Next, Sephan at Whole Health Source picked up that link and also came up with something of help for those of you out there who may not want to go to the expense of paying for your own NMR Lipoprofile or a Vertical Auto Profile (VAP). What has been known for a long time is the Friedewald becomes very unreliable at Trig levels over 400. It has also been suspected that it's equally unreliable for Trig levels below 100, a level of triglycerides achieved by almost al low-carb / paleo practitioners. Dr. Eades explains it in this post.

So, what Stephan came up with is an equation that purportedly does a better job at calculating your LDL when your Trigs are below 100.

LDL (calculated) = Total Cholesterol/1.19 + Triglycerides/1.9 - HDL/1.1 - 38

Now, if I run my same 219 total, 47 Trig, 106 HDL through this new equation, I get a calculated LDL of 75 and not the 104 that motivated my doctor to caution me (and to probably make a note that I'll soon be a candidate for a statin prescription).

Well, guess what else? Turns out I had another lipid panel done a while back and I convinced them to do a direct measure of LDL: 66. That's not too far off the 75 rendered by the equation above, and so, while an NMR, VAP, or direct measure is the best way to go, you can at least perhaps get some immediate peace of mind by doing your own calculation per the above formula.

Would be very interested to see your comments comparing your latest numbers, Friedewald verses the new equation, particularly if you have Trigs significantly below 100.

Finally, my friend Jimmy Moore recently interviewed Dr. Malcolm Kendrick, author of The Great Cholesterol Con. I recommend both.

Real Chicharrónes

Picked up this morning by my father-in-law from a local Mexican market, Los Reyes, in Vista, CA. So good. Crunchy, but chewy all at the same time.

Real Chicharrones

I Get So Much Help

As per usual, today, being a traveling day, I fasted from last night's meal (damn me that I didn't get a picture of the main course; it's quite special that Robert actually ground the curry himself, and I've been a bit obsessed thinking of it) until tonight.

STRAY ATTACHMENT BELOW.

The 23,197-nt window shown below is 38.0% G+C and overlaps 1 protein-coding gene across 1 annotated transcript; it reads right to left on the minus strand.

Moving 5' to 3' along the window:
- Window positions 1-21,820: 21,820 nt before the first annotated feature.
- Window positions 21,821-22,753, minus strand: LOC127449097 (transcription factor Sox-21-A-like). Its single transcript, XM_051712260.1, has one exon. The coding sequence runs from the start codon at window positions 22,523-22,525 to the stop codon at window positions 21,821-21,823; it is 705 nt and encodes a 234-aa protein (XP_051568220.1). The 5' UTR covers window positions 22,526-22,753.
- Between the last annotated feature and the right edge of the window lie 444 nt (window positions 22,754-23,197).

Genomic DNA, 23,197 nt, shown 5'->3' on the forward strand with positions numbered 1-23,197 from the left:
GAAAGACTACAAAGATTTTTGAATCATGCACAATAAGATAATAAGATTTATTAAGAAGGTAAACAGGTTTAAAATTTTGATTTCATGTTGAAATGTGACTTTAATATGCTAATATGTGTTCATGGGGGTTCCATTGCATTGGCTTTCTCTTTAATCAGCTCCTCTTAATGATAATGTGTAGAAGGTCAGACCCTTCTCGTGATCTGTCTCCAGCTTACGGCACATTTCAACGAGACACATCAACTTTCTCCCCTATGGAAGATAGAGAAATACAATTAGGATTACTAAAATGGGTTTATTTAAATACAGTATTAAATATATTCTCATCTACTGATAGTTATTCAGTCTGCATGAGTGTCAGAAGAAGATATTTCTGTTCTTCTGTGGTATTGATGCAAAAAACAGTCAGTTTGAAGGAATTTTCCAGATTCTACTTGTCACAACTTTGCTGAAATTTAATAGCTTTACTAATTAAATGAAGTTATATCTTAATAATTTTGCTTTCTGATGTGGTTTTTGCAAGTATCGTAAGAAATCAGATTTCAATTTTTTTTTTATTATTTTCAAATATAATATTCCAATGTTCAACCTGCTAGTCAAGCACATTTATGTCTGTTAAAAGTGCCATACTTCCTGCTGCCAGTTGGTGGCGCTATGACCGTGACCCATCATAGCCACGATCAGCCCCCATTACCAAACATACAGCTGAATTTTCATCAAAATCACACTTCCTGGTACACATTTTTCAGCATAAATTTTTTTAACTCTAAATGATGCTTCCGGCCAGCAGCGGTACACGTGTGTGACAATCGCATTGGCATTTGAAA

So, bygones, and a mistake I'll not repeat; here's tonight's break-fast after a long drive.

Roat beef 

Upon arrival, there was a roast beef with some onion having spent a lot of hours n the crock pot. In addition, squash cut into great big chunks as you see ( me likey) , carrots and cauliflower. They had organic, unsalted butter on hand, which I made substantial use of.

I had a second plate just like this. A couple more scotches/rocks, and I'm done.

Deviled Eggs & Salmon Roe


Just about to head out and hit the road, but not before this. Friends down the hall were kind enough to prepare dinner for us last night and served up a wonderful witefish in a curry sauce featuring home ground curry spices. Nice, and I wish I'd had the presence of mind to snap a photo.

I didn't come empty handed and presented this bit of an appetizer. Really super easy to make. I followed this recipe from Cheeseslave, and yep, this is a great way to get vitamin K2, MK-4, the form of K2 made by animals for other animals.


What I did differently from the recipe was that I included about a rounded tblsp of finely chopped shallot, and instead of mustard, I chopped about a rounded tbsp of nori (dried seaweed, such as you see as garnish) that's included in the egg. This one is definitely a keeper, for me.